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Re: LYNX-DEV SSL for Lynx 2.8

From: David Woolley
Subject: Re: LYNX-DEV SSL for Lynx 2.8
Date: Tue, 10 Mar 1998 08:30:02 +0000 (GMT)

> > There was also another group of people who said that that couldn't be done
> > because the GPL prevented it.  Apparently, there's a clause in the GPL
> > that says something like if all features of a program are not available
> > internationally, they can't be included.  In my opinion, though, providing
> > the hooks to link to the SSL library would not be a breach of this -
> ...
> I'd be surprised if RMS's intent is that a few ifdef's would prevent
> distribution in that sense.  It's a little late for 2.8 (I don't really

RMS intentions appear, to me, to be to ensure that there is no limit
on a recipient redistributing, and were phrased in terms of patents.  If
hooks were not considered armaments, I would probably consider the partial
source code distributable, but binaries for use only by the (legal) person
compiling it, but that would be based on an argument that the disabled
hooks were documentation and enabling them was the creation of a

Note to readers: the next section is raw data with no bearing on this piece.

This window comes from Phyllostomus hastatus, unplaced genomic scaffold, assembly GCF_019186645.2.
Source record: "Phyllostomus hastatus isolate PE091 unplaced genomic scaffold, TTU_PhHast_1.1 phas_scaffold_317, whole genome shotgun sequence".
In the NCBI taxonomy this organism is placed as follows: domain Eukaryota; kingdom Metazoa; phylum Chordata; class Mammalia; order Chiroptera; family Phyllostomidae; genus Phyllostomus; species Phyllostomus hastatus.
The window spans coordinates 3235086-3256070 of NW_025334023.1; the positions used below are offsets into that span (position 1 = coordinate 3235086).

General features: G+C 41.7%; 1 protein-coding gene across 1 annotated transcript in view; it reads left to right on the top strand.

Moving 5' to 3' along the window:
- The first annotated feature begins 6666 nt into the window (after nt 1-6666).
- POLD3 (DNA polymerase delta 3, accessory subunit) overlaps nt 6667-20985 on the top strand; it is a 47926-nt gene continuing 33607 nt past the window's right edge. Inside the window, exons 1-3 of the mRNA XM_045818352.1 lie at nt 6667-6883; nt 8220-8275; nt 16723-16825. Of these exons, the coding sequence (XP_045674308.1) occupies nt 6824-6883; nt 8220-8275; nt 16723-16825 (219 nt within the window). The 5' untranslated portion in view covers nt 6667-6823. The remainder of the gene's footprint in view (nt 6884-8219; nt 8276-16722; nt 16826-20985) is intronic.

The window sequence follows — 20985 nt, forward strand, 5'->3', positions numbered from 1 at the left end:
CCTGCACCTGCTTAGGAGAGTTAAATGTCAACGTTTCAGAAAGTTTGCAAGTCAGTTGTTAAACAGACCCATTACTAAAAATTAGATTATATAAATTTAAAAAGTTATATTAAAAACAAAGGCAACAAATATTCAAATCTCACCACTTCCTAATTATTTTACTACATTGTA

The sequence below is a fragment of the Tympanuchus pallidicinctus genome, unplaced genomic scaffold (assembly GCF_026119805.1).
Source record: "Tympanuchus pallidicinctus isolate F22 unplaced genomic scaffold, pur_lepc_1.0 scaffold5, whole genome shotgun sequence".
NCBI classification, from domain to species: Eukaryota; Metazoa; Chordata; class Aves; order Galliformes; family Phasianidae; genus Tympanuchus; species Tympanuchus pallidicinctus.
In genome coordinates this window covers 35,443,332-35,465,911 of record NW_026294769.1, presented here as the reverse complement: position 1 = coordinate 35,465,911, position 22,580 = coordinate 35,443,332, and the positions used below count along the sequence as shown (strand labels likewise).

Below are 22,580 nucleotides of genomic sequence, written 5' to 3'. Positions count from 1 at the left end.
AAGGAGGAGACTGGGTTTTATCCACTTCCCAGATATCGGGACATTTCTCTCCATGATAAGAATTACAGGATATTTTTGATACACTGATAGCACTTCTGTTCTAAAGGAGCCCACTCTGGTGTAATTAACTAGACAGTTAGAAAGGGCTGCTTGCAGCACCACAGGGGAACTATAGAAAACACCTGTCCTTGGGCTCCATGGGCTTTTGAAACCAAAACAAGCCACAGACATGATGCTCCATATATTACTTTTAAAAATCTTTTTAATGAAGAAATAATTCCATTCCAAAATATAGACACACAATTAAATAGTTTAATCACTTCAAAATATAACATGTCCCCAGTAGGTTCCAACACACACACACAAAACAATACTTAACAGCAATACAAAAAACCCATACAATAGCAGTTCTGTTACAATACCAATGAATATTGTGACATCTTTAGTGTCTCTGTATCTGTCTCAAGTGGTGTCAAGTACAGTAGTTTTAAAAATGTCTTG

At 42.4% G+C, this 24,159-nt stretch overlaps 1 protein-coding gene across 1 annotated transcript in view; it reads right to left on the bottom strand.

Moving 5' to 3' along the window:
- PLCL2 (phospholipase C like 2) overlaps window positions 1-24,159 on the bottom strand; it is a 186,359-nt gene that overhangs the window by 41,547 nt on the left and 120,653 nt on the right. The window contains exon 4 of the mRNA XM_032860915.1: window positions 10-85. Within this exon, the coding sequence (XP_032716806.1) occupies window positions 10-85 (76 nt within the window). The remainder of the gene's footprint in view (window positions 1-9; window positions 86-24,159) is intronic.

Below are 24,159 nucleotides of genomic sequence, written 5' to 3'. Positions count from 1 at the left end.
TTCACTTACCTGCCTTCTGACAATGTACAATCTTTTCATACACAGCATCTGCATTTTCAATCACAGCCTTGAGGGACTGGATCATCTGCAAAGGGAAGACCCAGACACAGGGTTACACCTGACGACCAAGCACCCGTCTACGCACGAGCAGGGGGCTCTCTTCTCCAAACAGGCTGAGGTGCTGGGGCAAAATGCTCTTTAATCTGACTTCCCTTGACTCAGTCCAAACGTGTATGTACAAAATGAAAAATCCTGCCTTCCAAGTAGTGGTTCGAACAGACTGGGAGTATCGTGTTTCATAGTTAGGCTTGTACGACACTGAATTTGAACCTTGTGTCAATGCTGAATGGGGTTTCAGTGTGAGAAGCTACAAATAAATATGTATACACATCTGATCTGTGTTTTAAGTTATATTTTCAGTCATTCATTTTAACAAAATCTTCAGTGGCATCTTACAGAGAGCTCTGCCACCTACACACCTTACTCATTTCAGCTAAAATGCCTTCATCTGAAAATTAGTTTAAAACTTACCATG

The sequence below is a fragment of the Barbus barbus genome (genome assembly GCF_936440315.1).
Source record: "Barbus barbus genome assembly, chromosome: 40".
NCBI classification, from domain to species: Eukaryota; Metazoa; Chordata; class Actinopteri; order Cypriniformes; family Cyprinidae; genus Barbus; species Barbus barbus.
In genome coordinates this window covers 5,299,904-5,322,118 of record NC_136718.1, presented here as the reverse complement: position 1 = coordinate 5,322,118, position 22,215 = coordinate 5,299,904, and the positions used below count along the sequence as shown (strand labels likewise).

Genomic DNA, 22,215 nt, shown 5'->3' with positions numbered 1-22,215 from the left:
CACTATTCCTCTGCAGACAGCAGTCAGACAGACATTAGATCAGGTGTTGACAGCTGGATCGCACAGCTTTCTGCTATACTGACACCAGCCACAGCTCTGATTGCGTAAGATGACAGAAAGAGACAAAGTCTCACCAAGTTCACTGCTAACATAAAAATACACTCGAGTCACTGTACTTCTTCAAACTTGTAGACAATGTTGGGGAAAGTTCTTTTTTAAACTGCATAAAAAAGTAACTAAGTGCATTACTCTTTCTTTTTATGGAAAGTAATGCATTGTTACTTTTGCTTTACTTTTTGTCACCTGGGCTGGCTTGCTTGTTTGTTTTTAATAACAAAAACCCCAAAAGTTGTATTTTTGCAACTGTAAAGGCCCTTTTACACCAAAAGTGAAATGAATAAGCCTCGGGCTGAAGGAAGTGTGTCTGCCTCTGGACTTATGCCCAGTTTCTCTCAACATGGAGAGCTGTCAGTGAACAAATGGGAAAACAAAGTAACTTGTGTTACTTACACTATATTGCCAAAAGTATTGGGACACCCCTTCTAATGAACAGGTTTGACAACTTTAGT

derived work.  Although I'm not sure if ghostscript has been distributed
under the Gnu licence since the LZW licence started being enforced, it
does have a licence with some similarities and does have LZW hooks in it
(GIF type compression).

Note there is an escape clause, but this appears only available to the
original copyright holder, not the creator of a derived work, and it wouldn't
help those in the USA, as it would require the USA to be excluded from
the list of countries in which the licence was valid.

Please note, as often forgotten, that no software built with RSAREF can
be distributed under the GPL and no RSA software not built with RSAREF can
be distributed free in the USA and no RSA software may be used free for
commercial purposes in the USA (although someone like Netscape or Microsoft
may actually pay the royalties).  ("Free" is not used in the Gnu sense
here, but in a weaker one.)

Note also that the proportion of free software users able to cope with 
source code is rapidly decreasing, particularly with the availability of
Win32 ports (same applies to the DJGPP port of Lynx, but I was talking
more generally).  As such sources options are of limited use and are likely
to be leaked in binary form, which in turn is liable to undermine the GPL
generally if GPLed software starts to hurt commercial suppliers and they 
want to attack it.

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